Staying consistent in your brand voice is a critical component of how you write for social media, for thought leadership content, for product descriptions, and for your site’s homepage.
Sometimes, we stray from what makes sense for us (our brand) to talk about. We might have the urge to be more creative and less constrained, or we may be trying to play to a social media or search engine algorithm.
Whatever the reason, we leave our audience confused when we switch the theme of our content.
I recently had the chance to speak to Marnie Hayutin of Writing Health on the first episode of The Health Connective Show, and she gave some great advice for topic selection when it comes to your personal and company brands.
Marnie advised that companies need to pick out three high-level topics. For example, Marnie talks about healthcare, marketing, and writing.
There’s loads to say about any one of these topics, and you could go a hundred different ways with the content.
But it’s not just about picking out topics.
Brands need to look for ways to combine at least two of those high-level topics for any piece of content it publishes. In Marnie’s case, she could talk about marketing and healthcare but not just healthcare on its own. (Bonus points for hitting all three topics in the same piece of content!)
As you can see, there’s still a wide opportunity to find content by combining topics like “healthcare” and “marketing.” By keeping those topics broad enough, you don’t paint yourself into a corner and end up having to constantly repeat yourself.
I think personal brands are where people tend to have the least discipline on what they share or publish.
For a personal brand in medtech, we have to first focus on our primary audience. Are you trying to communicate to physicians? To fellow marketers? To sales people and/or distributors?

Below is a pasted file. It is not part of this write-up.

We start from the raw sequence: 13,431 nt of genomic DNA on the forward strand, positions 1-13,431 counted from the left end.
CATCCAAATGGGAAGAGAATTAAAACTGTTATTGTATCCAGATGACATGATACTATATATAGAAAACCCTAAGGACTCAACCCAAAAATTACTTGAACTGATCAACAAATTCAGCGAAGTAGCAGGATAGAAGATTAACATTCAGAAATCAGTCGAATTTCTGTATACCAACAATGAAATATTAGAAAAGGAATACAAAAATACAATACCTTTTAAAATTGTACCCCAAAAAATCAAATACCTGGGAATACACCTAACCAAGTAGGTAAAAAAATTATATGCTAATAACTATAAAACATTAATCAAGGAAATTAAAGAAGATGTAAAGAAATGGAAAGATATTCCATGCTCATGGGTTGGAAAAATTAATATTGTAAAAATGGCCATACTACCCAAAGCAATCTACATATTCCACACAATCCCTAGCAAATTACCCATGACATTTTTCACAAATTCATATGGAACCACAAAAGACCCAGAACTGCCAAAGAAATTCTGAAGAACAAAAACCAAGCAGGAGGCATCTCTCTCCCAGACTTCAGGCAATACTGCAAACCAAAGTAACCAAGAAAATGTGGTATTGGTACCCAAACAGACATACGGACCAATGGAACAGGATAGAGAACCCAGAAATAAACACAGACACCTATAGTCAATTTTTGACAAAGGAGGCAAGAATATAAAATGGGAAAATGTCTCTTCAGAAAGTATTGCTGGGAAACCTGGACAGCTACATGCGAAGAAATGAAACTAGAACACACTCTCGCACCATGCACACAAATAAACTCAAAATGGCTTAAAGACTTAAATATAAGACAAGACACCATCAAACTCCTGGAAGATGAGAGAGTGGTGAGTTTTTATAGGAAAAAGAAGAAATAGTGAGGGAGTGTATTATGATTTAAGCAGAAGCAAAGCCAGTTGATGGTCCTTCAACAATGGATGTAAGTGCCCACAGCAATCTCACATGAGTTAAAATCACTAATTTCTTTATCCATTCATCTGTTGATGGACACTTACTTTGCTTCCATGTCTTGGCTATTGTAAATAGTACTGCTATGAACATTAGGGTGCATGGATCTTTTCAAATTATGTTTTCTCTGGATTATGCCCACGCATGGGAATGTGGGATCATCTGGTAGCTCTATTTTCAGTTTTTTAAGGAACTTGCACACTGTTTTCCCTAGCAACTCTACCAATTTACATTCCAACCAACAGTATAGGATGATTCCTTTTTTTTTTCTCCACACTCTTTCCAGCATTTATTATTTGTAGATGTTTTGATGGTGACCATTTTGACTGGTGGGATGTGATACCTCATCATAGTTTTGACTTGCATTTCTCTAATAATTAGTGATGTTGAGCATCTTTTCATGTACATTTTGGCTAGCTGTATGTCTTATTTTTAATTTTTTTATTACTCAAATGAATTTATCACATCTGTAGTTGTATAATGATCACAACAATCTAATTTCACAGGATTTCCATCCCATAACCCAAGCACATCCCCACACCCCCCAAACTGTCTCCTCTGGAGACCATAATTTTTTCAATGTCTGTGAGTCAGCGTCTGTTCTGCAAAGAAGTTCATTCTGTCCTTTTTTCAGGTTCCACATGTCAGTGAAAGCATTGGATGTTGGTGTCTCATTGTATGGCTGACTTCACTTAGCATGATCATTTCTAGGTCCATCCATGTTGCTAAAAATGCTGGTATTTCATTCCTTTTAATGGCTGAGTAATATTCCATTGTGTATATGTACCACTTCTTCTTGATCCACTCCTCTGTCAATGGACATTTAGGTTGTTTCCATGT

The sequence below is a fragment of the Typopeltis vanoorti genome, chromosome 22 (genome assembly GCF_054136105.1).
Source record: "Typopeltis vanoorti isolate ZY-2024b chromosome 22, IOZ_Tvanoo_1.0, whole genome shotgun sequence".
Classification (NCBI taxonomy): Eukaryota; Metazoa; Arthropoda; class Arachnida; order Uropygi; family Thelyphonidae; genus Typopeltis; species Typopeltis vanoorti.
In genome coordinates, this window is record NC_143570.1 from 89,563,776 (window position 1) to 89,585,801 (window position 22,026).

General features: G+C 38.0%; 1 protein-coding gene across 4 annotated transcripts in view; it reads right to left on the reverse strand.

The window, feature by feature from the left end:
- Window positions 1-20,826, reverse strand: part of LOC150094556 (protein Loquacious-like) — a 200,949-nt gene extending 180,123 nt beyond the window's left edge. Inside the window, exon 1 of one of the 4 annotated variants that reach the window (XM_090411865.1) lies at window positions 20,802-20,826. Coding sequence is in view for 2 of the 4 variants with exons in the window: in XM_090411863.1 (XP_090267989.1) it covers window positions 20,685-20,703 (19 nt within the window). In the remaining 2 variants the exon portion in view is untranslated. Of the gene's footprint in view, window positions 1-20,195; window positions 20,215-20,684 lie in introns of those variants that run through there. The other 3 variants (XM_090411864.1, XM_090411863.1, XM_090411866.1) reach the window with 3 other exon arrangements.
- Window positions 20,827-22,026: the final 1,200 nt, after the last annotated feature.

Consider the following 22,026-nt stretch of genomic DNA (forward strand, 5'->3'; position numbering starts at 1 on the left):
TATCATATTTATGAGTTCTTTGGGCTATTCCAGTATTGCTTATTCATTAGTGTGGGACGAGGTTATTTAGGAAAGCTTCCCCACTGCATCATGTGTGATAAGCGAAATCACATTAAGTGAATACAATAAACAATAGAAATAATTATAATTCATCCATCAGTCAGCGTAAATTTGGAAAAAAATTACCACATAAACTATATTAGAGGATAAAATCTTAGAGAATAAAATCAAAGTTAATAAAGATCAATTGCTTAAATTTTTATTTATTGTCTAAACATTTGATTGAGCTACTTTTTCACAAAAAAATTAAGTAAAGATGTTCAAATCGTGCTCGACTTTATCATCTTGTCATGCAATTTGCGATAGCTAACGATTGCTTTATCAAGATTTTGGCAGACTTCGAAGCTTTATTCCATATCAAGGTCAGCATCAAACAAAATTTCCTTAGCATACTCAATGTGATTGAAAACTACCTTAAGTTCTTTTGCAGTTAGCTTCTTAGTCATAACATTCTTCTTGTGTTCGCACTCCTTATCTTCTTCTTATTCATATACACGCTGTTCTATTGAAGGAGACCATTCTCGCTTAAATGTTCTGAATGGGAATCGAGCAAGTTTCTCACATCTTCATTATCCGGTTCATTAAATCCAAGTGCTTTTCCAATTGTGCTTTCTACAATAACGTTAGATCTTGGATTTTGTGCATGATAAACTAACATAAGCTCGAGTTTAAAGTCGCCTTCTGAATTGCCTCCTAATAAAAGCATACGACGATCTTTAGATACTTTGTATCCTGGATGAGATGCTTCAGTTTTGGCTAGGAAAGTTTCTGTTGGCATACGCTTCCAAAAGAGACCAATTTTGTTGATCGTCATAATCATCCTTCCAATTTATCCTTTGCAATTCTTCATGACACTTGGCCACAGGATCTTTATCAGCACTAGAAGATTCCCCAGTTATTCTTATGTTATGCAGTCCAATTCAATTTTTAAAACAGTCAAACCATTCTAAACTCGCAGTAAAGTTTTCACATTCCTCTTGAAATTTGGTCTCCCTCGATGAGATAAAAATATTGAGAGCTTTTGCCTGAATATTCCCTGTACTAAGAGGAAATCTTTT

Whoever you pick, you want to establish consistency so your audience comes to know you for a specific solution. For example, you can make it clear that sales people can look to you for relevant product information and can reach out with questions. In addition to that overall message, you can also share resources that speak to customers’ pain points.
In the midst of that valuable content, you wouldn’t want to derail that trust by talking about something completely off-topic.
My one caveat to this is that we have to leave room for people to see who we are beyond our work role. The occasional post that includes a family member or time spent at your hobby or something that reveals more about you as a person is an incredible touchpoint, but that is the exception and not the norm.
If people have a tough time showing discipline with personal brands, the exact opposite is true with corporate brands.
Corporate social media and websites run the risk of coming off as dull or too sales-y.
By selecting relevant high-level topics, your company has the chance to write about more than product announcements and trade show appearances. I realize there’s a great deal more care needed, but companies can share their views and values beyond their products.
If the topics are healthcare, innovation, and technology, then a company can talk about the regular commitment it makes to investing in the next generation of scientists. It can regularly point to great innovators to say that this is something the company cares about. (This goes hand in hand with Marnie’s comments about tying your high-level topics to your core messages as a company.)
Simplify in a Noisy World
Yes, staying consistent does reduce the amount of topics you can consider, but your audience already has a lot going on. The more streamlined your message can be, the more likely people will be able to recall you for the topics most important to your business.
Michael spends a great deal of time with the healthcare industry both professionally and personally, which gives him the perspective of what stakeholders on either side of the care equation need.
He began coding in 2008 and subsequently shifted his attention entirely to online marketing. Michael completed his MBA in 2018, focusing on the intersection of healthcare and marketing.